Happy Haitian kids getting food and an education through The Bridge!

Happy Haitian kids getting food and an education through The Bridge!

In the time since then, many others have joined us in sponsoring children, some of our original sponsors have chosen to sponsor a second child (or even more!).  We’ve also had some whose financial situation has changed and have had to stop their sponsorship.  But for each and every person who has participated in this ministry, I am grateful.

There have been several people who have donated money to The Bridge for the food program or other needs the children of Carrefour Poy have.  Some are sponsors and some do not have the means to send money every month, but have donated out of an unexpected abundance.  These people have done much to fill the tummies of hungry children in Carrefour Poy and I am grateful for them.

Sweet girls, grateful for food.

Sweet girls, grateful for food.

I am currently preparing to go to Haiti in July with two of my children as part of a youth group trip.  I have been blown away at the generosity of people who have helped us financially prepare for this trip.  At one point, I had been quite concerned  that we would not have the means to pay for all of our expenses: airfare, room and board, transportation, translators, supplies, etc.  I am truly grateful for the many friends and family who have contributed to help make this happen.

I know there are many people who pray for me and for this ministry.  Some are sponsors and some are not, but all have blessed me by sharing the burden of this ministry through prayer.  For each of you, for each and every prayer prayed on my behalf or on behalf of the children of Carrefour Poy, I am grateful.

Through this ministry, I have had the opportunity to meet friends I never would have otherwise.  People who, though they may be of a different generation than me,  share with me a passion for Haiti.  People who have a passion for following God, no matter where He leads.  People from a completely different culture, who I never would have had the opportunity to meet otherwise.  Haitian friends such as Gilbert and Claudel who have taught me so much about faith and joy in all circumstances.  I am grateful for each of these people in my life.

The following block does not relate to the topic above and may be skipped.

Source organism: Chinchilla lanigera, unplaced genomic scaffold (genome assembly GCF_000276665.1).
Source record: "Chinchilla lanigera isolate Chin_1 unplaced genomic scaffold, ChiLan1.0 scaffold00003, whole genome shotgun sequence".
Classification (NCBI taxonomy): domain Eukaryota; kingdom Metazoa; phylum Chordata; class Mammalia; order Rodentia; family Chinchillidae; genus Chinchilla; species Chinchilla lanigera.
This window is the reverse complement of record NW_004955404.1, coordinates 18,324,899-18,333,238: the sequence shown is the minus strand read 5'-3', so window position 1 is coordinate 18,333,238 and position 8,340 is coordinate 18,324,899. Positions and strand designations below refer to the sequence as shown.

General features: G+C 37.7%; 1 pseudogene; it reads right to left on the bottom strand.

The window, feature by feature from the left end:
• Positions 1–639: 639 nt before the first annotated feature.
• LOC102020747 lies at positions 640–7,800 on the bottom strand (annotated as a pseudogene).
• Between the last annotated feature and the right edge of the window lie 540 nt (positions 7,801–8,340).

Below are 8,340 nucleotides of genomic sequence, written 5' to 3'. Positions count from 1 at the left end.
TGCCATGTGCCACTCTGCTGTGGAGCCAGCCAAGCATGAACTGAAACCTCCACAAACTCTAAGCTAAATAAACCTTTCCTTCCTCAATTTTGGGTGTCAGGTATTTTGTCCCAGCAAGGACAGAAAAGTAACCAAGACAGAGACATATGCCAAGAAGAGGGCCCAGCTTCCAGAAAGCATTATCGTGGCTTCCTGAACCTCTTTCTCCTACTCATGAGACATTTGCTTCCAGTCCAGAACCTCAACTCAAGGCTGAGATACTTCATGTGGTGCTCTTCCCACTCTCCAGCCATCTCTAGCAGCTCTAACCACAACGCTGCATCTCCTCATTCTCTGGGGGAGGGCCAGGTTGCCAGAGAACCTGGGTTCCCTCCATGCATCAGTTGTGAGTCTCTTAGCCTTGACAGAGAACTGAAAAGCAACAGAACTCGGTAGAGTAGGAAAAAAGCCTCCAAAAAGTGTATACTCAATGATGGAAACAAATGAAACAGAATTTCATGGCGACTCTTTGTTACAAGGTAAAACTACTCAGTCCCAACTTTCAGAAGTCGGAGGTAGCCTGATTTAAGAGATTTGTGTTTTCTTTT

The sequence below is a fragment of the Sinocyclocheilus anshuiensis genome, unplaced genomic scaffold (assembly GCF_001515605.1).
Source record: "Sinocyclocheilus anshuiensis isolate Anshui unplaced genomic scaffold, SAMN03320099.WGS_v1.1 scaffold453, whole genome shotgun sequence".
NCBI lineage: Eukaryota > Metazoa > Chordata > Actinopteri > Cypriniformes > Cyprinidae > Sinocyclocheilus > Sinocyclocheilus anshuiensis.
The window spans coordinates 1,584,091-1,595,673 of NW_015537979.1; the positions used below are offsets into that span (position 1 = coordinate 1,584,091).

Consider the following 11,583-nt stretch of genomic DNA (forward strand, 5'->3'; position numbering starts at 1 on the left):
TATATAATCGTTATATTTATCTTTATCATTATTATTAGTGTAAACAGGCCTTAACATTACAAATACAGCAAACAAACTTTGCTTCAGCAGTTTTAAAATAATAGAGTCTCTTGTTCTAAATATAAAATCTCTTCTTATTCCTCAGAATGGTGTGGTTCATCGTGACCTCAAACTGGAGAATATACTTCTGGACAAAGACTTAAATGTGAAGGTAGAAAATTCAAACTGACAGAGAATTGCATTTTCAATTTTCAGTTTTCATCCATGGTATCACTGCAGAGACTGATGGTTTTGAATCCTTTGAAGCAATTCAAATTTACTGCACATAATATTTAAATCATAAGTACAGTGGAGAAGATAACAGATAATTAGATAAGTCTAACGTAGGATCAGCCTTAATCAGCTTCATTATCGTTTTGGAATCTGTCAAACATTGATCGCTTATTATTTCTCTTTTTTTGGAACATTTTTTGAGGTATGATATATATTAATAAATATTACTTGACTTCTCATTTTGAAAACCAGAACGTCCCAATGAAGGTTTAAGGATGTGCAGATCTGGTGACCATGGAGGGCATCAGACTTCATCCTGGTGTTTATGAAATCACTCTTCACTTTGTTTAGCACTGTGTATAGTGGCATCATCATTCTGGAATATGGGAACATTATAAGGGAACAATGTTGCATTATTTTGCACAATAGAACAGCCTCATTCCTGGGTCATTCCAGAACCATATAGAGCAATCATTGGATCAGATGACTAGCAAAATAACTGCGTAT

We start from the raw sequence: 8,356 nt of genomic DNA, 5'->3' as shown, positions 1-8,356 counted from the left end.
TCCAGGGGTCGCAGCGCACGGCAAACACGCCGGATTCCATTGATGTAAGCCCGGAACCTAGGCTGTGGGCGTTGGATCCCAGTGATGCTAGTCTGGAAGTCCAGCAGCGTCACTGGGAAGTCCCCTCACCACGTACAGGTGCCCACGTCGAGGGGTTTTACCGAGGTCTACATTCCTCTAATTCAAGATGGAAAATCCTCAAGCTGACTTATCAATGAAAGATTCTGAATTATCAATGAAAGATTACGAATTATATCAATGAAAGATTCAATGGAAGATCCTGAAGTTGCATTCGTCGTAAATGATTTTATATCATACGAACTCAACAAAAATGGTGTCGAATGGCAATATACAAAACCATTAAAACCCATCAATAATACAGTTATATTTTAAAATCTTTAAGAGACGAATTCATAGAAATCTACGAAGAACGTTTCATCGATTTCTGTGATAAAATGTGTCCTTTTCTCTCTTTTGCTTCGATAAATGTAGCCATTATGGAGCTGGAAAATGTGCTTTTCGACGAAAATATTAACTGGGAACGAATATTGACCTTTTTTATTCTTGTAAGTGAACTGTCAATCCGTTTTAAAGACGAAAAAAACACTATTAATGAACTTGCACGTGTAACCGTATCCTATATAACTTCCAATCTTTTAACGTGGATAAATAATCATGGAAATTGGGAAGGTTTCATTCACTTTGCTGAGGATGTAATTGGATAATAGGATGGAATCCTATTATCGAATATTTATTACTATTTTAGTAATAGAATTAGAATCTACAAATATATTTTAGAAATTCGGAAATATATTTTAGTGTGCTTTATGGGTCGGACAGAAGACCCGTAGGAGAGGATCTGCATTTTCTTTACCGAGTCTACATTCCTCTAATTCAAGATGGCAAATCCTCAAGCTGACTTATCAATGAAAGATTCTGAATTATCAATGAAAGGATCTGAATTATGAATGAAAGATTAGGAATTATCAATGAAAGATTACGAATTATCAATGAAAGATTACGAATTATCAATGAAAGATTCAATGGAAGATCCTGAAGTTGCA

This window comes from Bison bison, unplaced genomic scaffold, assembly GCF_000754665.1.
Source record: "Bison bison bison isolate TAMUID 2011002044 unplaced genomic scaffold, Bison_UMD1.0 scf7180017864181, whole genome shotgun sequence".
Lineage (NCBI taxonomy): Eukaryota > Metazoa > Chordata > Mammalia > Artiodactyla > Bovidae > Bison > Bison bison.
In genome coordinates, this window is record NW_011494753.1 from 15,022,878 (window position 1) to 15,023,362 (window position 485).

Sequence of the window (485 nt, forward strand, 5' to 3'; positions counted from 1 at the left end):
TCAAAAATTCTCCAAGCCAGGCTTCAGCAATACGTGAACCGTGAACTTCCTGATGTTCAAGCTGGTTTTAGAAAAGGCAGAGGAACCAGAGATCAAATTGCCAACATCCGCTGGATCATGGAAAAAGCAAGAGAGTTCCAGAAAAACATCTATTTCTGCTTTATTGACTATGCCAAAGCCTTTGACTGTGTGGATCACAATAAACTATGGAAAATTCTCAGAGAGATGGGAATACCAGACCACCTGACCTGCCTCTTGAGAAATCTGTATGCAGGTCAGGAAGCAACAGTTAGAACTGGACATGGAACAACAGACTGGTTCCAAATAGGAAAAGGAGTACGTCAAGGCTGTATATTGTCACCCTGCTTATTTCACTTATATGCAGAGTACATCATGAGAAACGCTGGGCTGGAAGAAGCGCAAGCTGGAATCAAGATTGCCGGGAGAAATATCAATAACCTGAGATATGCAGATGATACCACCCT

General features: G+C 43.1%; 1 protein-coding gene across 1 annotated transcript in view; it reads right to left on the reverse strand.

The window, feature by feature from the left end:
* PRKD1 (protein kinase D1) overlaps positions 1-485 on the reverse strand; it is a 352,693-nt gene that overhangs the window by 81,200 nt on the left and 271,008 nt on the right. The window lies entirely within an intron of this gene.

I am grateful for my family.  For my husband who is my partner and encourager in life and ministry and for my children who share my excitement about serving in Haiti.

Two of my three boys, finding Haiti on the world map.

Two of my three boys, finding Haiti on the world map.

Three years ago, I had no way of knowing what would become of this little idea.  I just felt a burning desire to follow God where He was leading, so I did.  I did not think much about the future at the time.  Would we help out this little village school in Haiti for a year and be done?  Would it grow into something bigger?  I didn’t know.

When I think of all the people who have joined forces with me, proving their confidence in this ministry with their checkbooks, I am humbled.  This is truly not a work of Wendy.  Really, who would sign up to support that??  I don’t even think I would!  Sometimes I question, can I do this?  Am I good enough, organized enough, confident enough, to run a ministry?  Let me be honest.  The answer to all of the above is no.

I am reminded that the confidence these generous people are displaying is not in me, but in God.

"Created in Christ Jesus for good works which God prepared beforehand..." Ephesians 2:8-10.  One of my favorites.

“Created in Christ Jesus for good works which God prepared beforehand…” Ephesians 2:8-10. One of my favorites.

I have said it before and I will say it again.  This little ministry is God’s from beginning to end.  He has allowed me to play a part in it, he has brought new friends into my life through it.  He has brought people alongside me to pray and to join in this vision.  He has taught me many lessons of faith and trust through it.  He has blessed me abundantly by allowing me to participate in His kingdom work.  For all of these things I am grateful.

But this ministry is His.  And to Him I am abundantly grateful.

 

Categories: Child sponsorship, Haiti, Missions, Sponsors | 4 Comments

Claudel

Claudel joyfully learning about the book of Romans in November 2011

Claudel eagerly learning about the book of Romans in November 2011

I would like to introduce to you my dear friend Claudel Romulus.

Claudel is the administrator of The Bridge Sponsorship Program in Carrefour Poy, Haiti. He is a very dedicated young man with a passion for affecting the future of Haiti through the spreading of the gospel of Christ and by the promotion of quality education.